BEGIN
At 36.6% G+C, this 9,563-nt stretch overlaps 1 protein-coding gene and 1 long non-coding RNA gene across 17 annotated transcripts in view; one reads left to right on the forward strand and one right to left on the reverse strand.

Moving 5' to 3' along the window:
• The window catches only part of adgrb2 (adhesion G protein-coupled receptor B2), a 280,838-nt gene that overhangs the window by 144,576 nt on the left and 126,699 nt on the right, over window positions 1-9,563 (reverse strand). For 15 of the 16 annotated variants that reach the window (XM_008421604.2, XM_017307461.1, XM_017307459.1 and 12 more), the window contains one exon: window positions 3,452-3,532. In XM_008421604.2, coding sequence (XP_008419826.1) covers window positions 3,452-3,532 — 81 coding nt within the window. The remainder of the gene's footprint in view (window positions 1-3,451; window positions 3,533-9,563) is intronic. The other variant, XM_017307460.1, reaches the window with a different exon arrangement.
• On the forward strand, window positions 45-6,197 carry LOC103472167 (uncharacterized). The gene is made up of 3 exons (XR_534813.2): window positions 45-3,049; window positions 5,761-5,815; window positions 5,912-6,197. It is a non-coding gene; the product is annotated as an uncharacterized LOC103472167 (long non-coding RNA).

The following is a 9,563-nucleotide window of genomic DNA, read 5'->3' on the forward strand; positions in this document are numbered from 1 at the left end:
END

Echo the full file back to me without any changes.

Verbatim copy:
At 36.6% G+C, this 9,563-nt stretch overlaps 1 protein-coding gene and 1 long non-coding RNA gene across 17 annotated transcripts in view; one reads left to right on the forward strand and one right to left on the reverse strand.

Moving 5' to 3' along the window:
• The window catches only part of adgrb2 (adhesion G protein-coupled receptor B2), a 280,838-nt gene that overhangs the window by 144,576 nt on the left and 126,699 nt on the right, over window positions 1-9,563 (reverse strand). For 15 of the 16 annotated variants that reach the window (XM_008421604.2, XM_017307461.1, XM_017307459.1 and 12 more), the window contains one exon: window positions 3,452-3,532. In XM_008421604.2, coding sequence (XP_008419826.1) covers window positions 3,452-3,532 — 81 coding nt within the window. The remainder of the gene's footprint in view (window positions 1-3,451; window positions 3,533-9,563) is intronic. The other variant, XM_017307460.1, reaches the window with a different exon arrangement.
• On the forward strand, window positions 45-6,197 carry LOC103472167 (uncharacterized). The gene is made up of 3 exons (XR_534813.2): window positions 45-3,049; window positions 5,761-5,815; window positions 5,912-6,197. It is a non-coding gene; the product is annotated as an uncharacterized LOC103472167 (long non-coding RNA).

The following is a 9,563-nucleotide window of genomic DNA, read 5'->3' on the forward strand; positions in this document are numbered from 1 at the left end: